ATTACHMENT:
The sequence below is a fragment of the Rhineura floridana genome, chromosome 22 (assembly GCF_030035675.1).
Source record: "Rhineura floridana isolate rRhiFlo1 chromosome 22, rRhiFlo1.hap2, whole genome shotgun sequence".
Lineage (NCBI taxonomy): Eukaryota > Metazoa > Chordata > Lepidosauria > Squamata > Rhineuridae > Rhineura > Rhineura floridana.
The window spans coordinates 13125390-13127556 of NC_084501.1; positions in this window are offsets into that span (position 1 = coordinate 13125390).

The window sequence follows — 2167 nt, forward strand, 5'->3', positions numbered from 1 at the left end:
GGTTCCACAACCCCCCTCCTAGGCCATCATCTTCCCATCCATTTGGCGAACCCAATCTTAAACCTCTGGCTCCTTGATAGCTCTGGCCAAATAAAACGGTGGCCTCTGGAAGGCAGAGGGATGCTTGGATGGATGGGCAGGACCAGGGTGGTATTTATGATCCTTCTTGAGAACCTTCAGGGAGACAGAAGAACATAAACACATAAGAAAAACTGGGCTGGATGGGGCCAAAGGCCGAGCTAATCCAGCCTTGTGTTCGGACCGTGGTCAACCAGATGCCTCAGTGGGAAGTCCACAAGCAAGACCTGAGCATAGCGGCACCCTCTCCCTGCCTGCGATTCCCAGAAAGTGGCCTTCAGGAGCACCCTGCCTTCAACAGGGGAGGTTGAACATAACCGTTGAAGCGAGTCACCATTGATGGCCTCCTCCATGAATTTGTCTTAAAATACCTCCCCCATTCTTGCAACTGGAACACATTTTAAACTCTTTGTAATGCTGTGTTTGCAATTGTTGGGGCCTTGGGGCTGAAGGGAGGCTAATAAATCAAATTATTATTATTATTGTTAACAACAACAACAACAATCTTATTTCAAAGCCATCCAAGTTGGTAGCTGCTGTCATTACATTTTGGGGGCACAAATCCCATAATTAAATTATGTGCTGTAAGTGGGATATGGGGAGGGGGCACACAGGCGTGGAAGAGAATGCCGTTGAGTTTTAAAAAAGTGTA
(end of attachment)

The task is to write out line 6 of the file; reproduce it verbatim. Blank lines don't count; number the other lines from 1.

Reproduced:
GGTTCCACAACCCCCCTCCTAGGCCATCATCTTCCCATCCATTTGGCGAACCCAATCTTAAACCTCTGGCTCCTTGATAGCTCTGGCCAAATAAAACGGTGGCCTCTGGAAGGCAGAGGGATGCTTGGATGGATGGGCAGGACCAGGGTGGTATTTATGATCCTTCTTGAGAACCTTCAGGGAGACAGAAGAACATAAACACATAAGAAAAACTGGGCTGGATGGGGCCAAAGGCCGAGCTAATCCAGCCTTGTGTTCGGACCGTGGTCAACCAGATGCCTCAGTGGGAAGTCCACAAGCAAGACCTGAGCATAGCGGCACCCTCTCCCTGCCTGCGATTCCCAGAAAGTGGCCTTCAGGAGCACCCTGCCTTCAACAGGGGAGGTTGAACATAACCGTTGAAGCGAGTCACCATTGATGGCCTCCTCCATGAATTTGTCTTAAAATACCTCCCCCATTCTTGCAACTGGAACACATTTTAAACTCTTTGTAATGCTGTGTTTGCAATTGTTGGGGCCTTGGGGCTGAAGGGAGGCTAATAAATCAAATTATTATTATTATTGTTAACAACAACAACAACAATCTTATTTCAAAGCCATCCAAGTTGGTAGCTGCTGTCATTACATTTTGGGGGCACAAATCCCATAATTAAATTATGTGCTGTAAGTGGGATATGGGGAGGGGGCACACAGGCGTGGAAGAGAATGCCGTTGAGTTTTAAAAAAGTGTA